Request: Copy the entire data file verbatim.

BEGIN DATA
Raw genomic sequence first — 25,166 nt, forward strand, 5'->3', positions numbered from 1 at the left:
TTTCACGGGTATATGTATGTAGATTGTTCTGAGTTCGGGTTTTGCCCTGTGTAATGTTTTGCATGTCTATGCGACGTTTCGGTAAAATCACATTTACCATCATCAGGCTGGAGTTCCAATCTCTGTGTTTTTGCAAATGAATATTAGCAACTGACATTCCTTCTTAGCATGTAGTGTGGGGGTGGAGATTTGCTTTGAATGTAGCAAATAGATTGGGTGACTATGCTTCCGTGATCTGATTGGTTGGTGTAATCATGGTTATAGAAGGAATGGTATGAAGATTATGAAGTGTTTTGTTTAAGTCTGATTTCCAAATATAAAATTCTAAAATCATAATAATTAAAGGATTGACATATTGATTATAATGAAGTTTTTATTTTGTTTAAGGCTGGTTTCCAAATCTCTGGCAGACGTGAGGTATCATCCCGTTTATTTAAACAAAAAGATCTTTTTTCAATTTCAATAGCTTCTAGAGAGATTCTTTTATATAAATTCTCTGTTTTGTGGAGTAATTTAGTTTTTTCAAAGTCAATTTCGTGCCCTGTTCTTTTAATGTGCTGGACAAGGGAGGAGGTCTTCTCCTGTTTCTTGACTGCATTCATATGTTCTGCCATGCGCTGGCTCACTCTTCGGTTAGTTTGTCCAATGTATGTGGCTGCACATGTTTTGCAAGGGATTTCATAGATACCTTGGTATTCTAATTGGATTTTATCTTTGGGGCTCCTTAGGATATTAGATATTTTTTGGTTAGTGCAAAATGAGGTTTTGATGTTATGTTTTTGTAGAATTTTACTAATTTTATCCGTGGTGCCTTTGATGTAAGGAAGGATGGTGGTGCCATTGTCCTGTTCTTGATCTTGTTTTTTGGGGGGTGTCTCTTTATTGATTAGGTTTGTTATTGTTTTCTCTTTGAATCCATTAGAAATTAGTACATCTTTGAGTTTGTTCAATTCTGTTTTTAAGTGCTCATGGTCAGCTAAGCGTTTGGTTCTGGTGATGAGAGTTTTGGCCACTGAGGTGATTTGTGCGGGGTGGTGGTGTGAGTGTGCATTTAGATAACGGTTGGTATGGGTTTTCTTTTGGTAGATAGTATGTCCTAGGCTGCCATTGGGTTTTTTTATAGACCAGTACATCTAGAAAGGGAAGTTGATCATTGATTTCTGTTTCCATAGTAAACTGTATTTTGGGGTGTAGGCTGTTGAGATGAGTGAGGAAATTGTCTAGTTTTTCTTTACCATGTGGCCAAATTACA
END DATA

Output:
Raw genomic sequence first — 25,166 nt, forward strand, 5'->3', positions numbered from 1 at the left:
TTTCACGGGTATATGTATGTAGATTGTTCTGAGTTCGGGTTTTGCCCTGTGTAATGTTTTGCATGTCTATGCGACGTTTCGGTAAAATCACATTTACCATCATCAGGCTGGAGTTCCAATCTCTGTGTTTTTGCAAATGAATATTAGCAACTGACATTCCTTCTTAGCATGTAGTGTGGGGGTGGAGATTTGCTTTGAATGTAGCAAATAGATTGGGTGACTATGCTTCCGTGATCTGATTGGTTGGTGTAATCATGGTTATAGAAGGAATGGTATGAAGATTATGAAGTGTTTTGTTTAAGTCTGATTTCCAAATATAAAATTCTAAAATCATAATAATTAAAGGATTGACATATTGATTATAATGAAGTTTTTATTTTGTTTAAGGCTGGTTTCCAAATCTCTGGCAGACGTGAGGTATCATCCCGTTTATTTAAACAAAAAGATCTTTTTTCAATTTCAATAGCTTCTAGAGAGATTCTTTTATATAAATTCTCTGTTTTGTGGAGTAATTTAGTTTTTTCAAAGTCAATTTCGTGCCCTGTTCTTTTAATGTGCTGGACAAGGGAGGAGGTCTTCTCCTGTTTCTTGACTGCATTCATATGTTCTGCCATGCGCTGGCTCACTCTTCGGTTAGTTTGTCCAATGTATGTGGCTGCACATGTTTTGCAAGGGATTTCATAGATACCTTGGTATTCTAATTGGATTTTATCTTTGGGGCTCCTTAGGATATTAGATATTTTTTGGTTAGTGCAAAATGAGGTTTTGATGTTATGTTTTTGTAGAATTTTACTAATTTTATCCGTGGTGCCTTTGATGTAAGGAAGGATGGTGGTGCCATTGTCCTGTTCTTGATCTTGTTTTTTGGGGGGTGTCTCTTTATTGATTAGGTTTGTTATTGTTTTCTCTTTGAATCCATTAGAAATTAGTACATCTTTGAGTTTGTTCAATTCTGTTTTTAAGTGCTCATGGTCAGCTAAGCGTTTGGTTCTGGTGATGAGAGTTTTGGCCACTGAGGTGATTTGTGCGGGGTGGTGGTGTGAGTGTGCATTTAGATAACGGTTGGTATGGGTTTTCTTTTGGTAGATAGTATGTCCTAGGCTGCCATTGGGTTTTTTTATAGACCAGTACATCTAGAAAGGGAAGTTGATCATTGATTTCTGTTTCCATAGTAAACTGTATTTTGGGGTGTAGGCTGTTGAGATGAGTGAGGAAATTGTCTAGTTTTTCTTTACCATGTGGCCAAATTACA